While we’re on the topic of great new releases from the VizzTone Label Group, here’s another one well worth checking out. Although their names may not be as familiar as those in the band about which we told you in last week’s post, the members of the 11 Guys Quartet have been playing together even longer, having first come together in the early 1980s and then proceeding to share the stage and studio on and off for the following decades.
About a dozen years ago or so, the band went into the studio and recorded a live album of original instrumentals, a project that didn’t see the light of day until now, released by VizzTone as Small Blues and Grooves. The album’s press materials don’t really say why it took so long for the album to be released, but we’re guessing the delay probably wasn’t the result of the band not being able to find a good record company to work with, as one of the members — harmonica player Richard Rosenblatt — happens to be the president of the VizzTone Label Group!
It doesn’t matter that this music wasn’t recorded this decade; the 14 tracks here make for some timeless stuff, consisting of one great instrumental blues track after another and some of the most expressive playing we’ve heard in quite some time, a perfect example of the phrase “blues with a feeling”.
With Rosenblatt joined by Bill Mather on bass, Paul Lenart on guitar, and Chuck Purro on drums, the band rolls through a terrific set of their own songs stretching from upbeat numbers like the hopping “Jackrabbit” and careening “East Cambridge Cannonball” to slow, steady tracks such as a swaying “Sleepless”, gritty, creeping “Down and Dirty” and strolling “Midnight Streetcar”.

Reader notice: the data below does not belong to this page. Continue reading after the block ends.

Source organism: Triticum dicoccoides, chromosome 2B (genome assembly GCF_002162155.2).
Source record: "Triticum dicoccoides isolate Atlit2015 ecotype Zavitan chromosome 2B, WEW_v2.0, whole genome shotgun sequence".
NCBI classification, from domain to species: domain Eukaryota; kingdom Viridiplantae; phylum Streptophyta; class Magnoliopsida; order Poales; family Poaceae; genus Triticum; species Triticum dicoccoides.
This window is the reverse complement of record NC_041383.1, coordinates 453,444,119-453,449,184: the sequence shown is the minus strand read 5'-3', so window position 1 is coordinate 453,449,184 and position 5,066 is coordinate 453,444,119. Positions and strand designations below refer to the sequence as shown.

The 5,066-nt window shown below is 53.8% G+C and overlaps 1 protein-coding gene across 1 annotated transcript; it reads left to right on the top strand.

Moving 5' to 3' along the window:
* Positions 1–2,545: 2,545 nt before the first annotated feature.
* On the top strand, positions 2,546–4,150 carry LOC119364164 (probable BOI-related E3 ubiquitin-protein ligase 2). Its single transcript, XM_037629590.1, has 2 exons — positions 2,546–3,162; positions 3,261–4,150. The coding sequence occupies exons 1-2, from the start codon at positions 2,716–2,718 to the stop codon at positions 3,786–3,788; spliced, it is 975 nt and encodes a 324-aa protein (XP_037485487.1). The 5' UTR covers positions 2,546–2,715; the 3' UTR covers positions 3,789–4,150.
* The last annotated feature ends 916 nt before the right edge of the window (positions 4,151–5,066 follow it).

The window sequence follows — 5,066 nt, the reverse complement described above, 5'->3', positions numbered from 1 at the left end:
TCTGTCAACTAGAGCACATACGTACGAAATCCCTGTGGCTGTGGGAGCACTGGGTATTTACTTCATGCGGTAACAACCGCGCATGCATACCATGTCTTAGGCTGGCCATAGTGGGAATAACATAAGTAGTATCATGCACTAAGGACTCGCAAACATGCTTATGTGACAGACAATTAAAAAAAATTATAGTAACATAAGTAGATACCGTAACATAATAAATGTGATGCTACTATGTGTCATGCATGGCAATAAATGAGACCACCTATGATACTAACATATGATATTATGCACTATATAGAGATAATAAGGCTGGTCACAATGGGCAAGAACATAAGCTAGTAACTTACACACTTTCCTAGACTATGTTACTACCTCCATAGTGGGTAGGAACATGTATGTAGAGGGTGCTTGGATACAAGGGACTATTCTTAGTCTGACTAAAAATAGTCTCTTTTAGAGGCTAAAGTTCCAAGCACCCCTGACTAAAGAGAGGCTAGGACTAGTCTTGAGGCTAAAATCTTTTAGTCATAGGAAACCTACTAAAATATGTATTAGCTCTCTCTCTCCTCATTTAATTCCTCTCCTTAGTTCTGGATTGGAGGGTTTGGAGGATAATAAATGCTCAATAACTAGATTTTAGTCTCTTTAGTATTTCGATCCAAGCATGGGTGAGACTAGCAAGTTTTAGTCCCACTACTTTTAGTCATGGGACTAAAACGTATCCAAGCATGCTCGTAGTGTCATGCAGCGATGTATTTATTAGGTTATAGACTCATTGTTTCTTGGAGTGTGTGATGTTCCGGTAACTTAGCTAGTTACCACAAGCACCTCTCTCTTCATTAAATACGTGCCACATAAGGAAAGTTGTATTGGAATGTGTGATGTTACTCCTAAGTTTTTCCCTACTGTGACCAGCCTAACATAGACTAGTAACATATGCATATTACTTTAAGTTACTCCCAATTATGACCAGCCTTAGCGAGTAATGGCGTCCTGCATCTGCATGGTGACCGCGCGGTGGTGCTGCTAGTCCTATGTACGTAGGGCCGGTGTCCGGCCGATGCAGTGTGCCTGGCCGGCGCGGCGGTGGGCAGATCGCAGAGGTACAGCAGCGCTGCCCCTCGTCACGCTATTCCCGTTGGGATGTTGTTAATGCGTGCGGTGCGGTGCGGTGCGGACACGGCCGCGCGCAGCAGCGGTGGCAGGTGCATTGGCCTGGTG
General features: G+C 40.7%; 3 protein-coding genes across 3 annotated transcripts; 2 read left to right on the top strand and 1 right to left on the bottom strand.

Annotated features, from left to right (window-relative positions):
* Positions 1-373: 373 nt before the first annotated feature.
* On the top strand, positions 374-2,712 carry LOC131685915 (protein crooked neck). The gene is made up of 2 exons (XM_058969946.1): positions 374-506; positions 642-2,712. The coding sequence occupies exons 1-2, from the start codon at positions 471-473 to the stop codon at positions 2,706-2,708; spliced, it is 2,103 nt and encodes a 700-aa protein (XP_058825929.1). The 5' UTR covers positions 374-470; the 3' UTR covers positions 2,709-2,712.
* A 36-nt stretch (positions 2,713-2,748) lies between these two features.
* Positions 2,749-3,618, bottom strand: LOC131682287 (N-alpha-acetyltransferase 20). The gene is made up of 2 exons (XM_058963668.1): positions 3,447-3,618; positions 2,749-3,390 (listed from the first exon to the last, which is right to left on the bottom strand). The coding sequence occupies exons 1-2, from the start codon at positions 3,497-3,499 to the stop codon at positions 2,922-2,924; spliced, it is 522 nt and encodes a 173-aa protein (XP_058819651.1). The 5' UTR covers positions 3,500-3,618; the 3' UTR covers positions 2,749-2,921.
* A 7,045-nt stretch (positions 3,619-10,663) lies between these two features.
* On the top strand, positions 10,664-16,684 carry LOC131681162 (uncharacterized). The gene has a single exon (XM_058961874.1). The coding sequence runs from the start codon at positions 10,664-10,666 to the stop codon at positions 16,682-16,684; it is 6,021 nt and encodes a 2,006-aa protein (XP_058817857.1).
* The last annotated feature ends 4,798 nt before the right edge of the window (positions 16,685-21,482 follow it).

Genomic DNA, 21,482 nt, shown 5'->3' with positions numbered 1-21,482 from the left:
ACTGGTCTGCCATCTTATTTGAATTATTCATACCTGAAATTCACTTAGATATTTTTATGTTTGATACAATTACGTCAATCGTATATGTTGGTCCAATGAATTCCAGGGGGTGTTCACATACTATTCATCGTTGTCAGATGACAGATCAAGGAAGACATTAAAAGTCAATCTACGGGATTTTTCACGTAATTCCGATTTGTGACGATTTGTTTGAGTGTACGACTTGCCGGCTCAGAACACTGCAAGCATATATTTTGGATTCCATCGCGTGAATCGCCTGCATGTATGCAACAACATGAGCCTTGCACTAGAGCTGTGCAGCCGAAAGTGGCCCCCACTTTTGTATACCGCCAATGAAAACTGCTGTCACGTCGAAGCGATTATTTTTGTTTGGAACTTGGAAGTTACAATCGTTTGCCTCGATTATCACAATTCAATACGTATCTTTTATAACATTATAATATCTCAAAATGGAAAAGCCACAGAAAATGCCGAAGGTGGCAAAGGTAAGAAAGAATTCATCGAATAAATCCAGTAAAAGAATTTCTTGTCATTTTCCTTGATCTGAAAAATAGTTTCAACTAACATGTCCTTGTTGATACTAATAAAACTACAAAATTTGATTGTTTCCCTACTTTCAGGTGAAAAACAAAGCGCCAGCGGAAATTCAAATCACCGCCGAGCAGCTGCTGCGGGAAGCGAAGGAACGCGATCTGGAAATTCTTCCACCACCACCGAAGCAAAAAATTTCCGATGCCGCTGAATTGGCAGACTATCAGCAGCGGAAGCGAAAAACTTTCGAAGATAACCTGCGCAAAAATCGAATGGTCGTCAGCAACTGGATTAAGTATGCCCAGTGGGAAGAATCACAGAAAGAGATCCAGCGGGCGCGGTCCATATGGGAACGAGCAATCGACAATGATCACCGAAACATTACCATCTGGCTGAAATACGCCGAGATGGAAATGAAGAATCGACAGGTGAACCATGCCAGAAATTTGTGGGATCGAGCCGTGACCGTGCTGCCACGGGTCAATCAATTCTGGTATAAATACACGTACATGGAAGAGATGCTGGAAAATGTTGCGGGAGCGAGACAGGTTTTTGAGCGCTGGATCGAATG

Although we hear from Rosenblatt fairly frequently through his role with the record company, which also includes guesting on a song or two for some of the label’s releases from time to time, it only takes a couple of tracks here to realize that we just don’t get to enjoy enough playing from Rosenblatt outside of this project, whose work on Small Blues and Grooves could easily be mistaken for the likes of Billy Branch.
Raw, greasy numbers like “Doggin’ It” and the closing “Swamp Ride” combine with the delicate grooves of tracks such as “Speakeasy Serenade” and “Four Maypops”, the definitely swinging “Swing Low” and the smoking, Bo Diddley-ish beat of “Hey Daddyo”, with the opening “Hideaway”-like “Road Trippin'” helping to round out the album.
While it’s true that some of the songs may resemble the sound of classics such as “She Caught the Katy”, “Honest I Do” and “Scratch My Back”, we can’t say that we mind, and don’t believe that most other blues fans will either. It’s evident that the members of the band genuinely connect in their playing, helping to ensure that the only small thing here, despite the album’s title, is the chance you won’t dig what these guys are selling!